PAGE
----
A TV program last night had a mum instruct her teenage daughter not to venture on to a remote beach for fear of getting trapped in quicksand.
The story resonated with the detection of high ACT cocaine use in wastewater analysis (Sunday Times, April 2, p1). Needless to say, the forbidden beach was the first destination of the daughter, just as drugs are tried in defiance of desperate parental pleas.
In both cases, well meant instructions and warnings are transformed into a cool challenge.
The wastewater analysis confirms what we have long known: dangerous illicit drugs are too available. We have also known making it an offence to consume them encourages consumption.
Wiser heads in cleverer countries have adopted the approach of making drugs boring. It may be counter-intuitive but Shane Rattenbury's suggestion of decriminalisation (Canberra Times, March 25) would give us the capacity to do the same here.
Prohibition hands control to criminals and stimulates demand in a marketing system virtually impossible for law enforcement to penetrate and disrupt.
Bill Bush, Families & Friends for Drug Law Reform vice-president, Turner
Tony Trobe's suggestion to allow dual occupancies throughout RZ1 residential zones (Canberra Times, April 2) may benefit developers, but it does not make sense for older downsizers.
We need to be within walking distance of regional or local commercial centres and the RZ2 suburban core zones already cater for this. These are usually within 200m of shops and provide for a mix of single-dwelling and multi-unit development. There is no need to change the character of RZ1 zones.
Most of the RZ1 Mr Fluffy blocks that Mr Trobe has identified for subdivision and downsizing are more than 200m from any shops and are unsuitable for the elderly who want to downsize.
Using the Fluffy blocks as a model is essentially randomly rezoning parts of RZ1 as RZ2 – very poor planning. And let's suppose I want to downsize by building a dual-occupancy on my present block. Where am I going to live while the development is taking place?
I don't think Mr Trobe has thought through the planning implications or the practicalities of his proposals.
David Denham, Griffith
As Stan Marks' letter suggests (letters, April 2), Mr Barr and the rest of the ACT Politburo seem hellbent on turning the bush capital into an urban jungle by lining the streets of Gungahlin with rows and rows of soulless apartments and filling them with tram fodder.
And they're doing it under the deceitful pretext that it's progress. It's not progress, it's regression.
Canberra's first-home buyers, those who can't afford the extortionate land prices the ACT government charges, are being forced into concrete layer cakes (tarted up with gaudy colours and glass) reminiscent of the brutalist architecture that blighted post-war urban landscapes and which proved to be a recipe for social disaster.
And it's not just Gungahlin that's suffering from the march of "progress" . Social engineering now threatens the city with boundaries of a "precinct' ' being carved out from both sides of Northbourne Avenue: more apartments, more tram fodder, more rates per unit area to fill the government coffers. If I lived in any of the suburbs designated as part of the Northbourne Avenue carve up, I would be very concerned. This is the ACT; you don't own your land, the government does, and history has shown us that the minister's call-in powers are an unstoppable force.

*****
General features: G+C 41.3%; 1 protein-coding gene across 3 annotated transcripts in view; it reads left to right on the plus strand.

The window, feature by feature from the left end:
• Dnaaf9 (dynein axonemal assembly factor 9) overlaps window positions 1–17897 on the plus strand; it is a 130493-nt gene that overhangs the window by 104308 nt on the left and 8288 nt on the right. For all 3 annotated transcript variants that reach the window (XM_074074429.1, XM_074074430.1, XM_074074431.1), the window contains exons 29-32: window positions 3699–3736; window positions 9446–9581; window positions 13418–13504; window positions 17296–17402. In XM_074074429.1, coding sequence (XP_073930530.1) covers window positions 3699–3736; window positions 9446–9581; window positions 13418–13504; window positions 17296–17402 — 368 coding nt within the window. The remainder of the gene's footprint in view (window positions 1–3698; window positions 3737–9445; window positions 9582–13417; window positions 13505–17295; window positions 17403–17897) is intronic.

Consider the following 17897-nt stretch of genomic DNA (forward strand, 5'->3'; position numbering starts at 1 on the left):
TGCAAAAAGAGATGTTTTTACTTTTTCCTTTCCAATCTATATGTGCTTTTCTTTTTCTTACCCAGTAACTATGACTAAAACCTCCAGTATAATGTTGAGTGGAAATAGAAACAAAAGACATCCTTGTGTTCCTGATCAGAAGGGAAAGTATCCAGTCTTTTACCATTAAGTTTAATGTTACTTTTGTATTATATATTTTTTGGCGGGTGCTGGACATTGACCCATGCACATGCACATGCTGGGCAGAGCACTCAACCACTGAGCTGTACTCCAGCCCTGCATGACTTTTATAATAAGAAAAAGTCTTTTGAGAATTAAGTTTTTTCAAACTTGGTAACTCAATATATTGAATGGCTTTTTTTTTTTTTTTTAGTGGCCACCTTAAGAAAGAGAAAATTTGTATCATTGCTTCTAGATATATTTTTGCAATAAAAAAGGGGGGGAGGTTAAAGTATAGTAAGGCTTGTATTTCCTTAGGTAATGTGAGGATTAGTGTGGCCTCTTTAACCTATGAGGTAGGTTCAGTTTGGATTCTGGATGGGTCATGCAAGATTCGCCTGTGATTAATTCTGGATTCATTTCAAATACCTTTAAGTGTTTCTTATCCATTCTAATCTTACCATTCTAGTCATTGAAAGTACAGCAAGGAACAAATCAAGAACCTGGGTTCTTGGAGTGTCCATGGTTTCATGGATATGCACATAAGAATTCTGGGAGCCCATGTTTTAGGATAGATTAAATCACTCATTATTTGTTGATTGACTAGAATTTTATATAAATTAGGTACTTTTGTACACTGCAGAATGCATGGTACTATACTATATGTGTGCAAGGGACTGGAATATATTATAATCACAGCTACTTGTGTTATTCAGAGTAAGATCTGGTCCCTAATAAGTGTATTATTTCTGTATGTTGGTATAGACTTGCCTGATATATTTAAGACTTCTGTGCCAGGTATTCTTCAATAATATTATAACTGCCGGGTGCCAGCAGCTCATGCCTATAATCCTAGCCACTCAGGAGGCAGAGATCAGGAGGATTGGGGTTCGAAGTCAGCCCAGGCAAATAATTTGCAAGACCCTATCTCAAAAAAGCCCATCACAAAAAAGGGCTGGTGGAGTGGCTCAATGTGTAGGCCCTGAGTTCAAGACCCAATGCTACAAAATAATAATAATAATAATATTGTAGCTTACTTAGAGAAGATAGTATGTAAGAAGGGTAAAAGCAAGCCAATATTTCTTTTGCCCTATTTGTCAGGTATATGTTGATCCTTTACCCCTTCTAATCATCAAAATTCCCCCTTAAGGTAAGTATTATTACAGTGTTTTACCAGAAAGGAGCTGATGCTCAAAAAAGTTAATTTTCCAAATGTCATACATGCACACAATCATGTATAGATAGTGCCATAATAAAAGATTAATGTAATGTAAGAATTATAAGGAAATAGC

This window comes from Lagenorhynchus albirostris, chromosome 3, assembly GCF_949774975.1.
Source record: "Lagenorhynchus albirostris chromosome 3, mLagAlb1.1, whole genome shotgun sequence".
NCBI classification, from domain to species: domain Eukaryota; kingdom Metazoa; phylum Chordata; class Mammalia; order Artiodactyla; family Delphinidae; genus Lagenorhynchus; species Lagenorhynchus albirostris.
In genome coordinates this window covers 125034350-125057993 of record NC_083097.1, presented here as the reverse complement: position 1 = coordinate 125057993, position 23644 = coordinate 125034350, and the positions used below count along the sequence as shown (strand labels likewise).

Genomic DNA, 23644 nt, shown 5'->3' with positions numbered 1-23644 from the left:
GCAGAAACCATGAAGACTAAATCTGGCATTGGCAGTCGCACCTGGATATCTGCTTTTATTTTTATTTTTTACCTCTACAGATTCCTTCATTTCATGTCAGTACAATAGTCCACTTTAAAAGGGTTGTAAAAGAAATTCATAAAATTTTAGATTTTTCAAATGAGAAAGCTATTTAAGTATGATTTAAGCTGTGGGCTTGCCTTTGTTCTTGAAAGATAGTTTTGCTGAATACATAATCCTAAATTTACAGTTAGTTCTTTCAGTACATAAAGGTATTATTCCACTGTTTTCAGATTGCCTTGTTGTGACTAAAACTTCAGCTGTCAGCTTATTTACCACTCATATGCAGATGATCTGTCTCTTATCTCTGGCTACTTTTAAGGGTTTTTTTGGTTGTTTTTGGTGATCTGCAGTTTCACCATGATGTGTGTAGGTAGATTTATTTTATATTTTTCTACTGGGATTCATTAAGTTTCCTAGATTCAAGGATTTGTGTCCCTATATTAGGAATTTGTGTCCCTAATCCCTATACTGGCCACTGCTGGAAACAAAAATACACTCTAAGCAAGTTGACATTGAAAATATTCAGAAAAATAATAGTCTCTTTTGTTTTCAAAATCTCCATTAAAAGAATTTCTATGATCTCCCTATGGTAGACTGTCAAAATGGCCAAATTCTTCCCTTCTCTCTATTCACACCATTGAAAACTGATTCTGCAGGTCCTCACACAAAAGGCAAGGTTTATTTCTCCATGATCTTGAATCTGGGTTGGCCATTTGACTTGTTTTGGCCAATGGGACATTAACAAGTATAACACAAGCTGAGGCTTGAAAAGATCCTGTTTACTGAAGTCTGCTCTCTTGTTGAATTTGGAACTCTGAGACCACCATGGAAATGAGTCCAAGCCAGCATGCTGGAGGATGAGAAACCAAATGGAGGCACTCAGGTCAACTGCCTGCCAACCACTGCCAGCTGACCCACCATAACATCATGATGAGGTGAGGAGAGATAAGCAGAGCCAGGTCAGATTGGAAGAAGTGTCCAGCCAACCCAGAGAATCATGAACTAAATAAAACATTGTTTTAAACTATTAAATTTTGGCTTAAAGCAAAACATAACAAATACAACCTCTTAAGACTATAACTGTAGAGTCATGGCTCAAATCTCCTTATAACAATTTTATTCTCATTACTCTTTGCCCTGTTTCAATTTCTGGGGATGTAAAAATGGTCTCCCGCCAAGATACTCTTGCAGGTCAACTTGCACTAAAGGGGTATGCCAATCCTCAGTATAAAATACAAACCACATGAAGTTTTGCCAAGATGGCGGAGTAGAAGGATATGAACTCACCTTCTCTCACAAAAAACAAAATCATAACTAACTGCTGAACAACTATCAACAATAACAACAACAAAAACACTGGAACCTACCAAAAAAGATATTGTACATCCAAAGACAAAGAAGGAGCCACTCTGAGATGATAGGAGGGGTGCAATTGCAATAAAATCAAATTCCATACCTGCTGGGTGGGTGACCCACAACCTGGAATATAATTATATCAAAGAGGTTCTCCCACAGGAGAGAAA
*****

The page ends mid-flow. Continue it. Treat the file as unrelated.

Lee Welling, Nicholls
Ian Warden can't have been paying attention during his school scripture lessons ("Is heaven bound to disappoint Canberrans?", April 2, p20). It was explained to us that we can't understand what it will be like in heaven, just as a child can't understand what it will be like to be an adult.
Nevertheless, it's hard to avoid speculating about it, as Ian did in his article. I can't help wondering about Rugby Union, the game played in heaven. The nature of the game will be quite different as penalties, the central part of the earthly game, obviously won't occur in the heavenly version.
Mike Dallwitz, Giralang
Ian Warden, whose writings I have enjoyed for 30 years, asks "Is heaven bound to disappoint Canberrans?" I really admire his faith. Several times he tells us, yet again, that he is an atheist. That means he is a person of considerable faith.
He has faith that he has no divine creator and therefore is a self-made man. He believes his life, and that of all of us, is just a remarkable accident and is totally meaningless. He believes that he has a body and mind, but no soul. He apparently believes that Jesus Christ and other spiritual leaders were just deluded fanatics. So Ian has considerable faith. Perhaps if some Canberrans reach heaven they will be surprised at three realities, who is not there that they expected to meet, who is there that they did not expect to meet, and most of all, that they are there. But would an atheist like Ian really enjoy heaven?
Robert Willson, Deakin
It seems Sunday is our ACT Day of Reflection and Repentance. Comments by Albert White in letters on April 2 and Paul Malone on March 26 about the Mosul madness in which we are participating are the only press comments I have seen.
I don't look at the Murdoch press, expecting none. Have any of our paid representatives raised this atrocity in Parliament? Our foreign minister courts Duterte Harry, going hundreds of kilometres out of her way to greet this homicidal monster on his home patch. What are we becoming as a nation?
A. Moore, Melba
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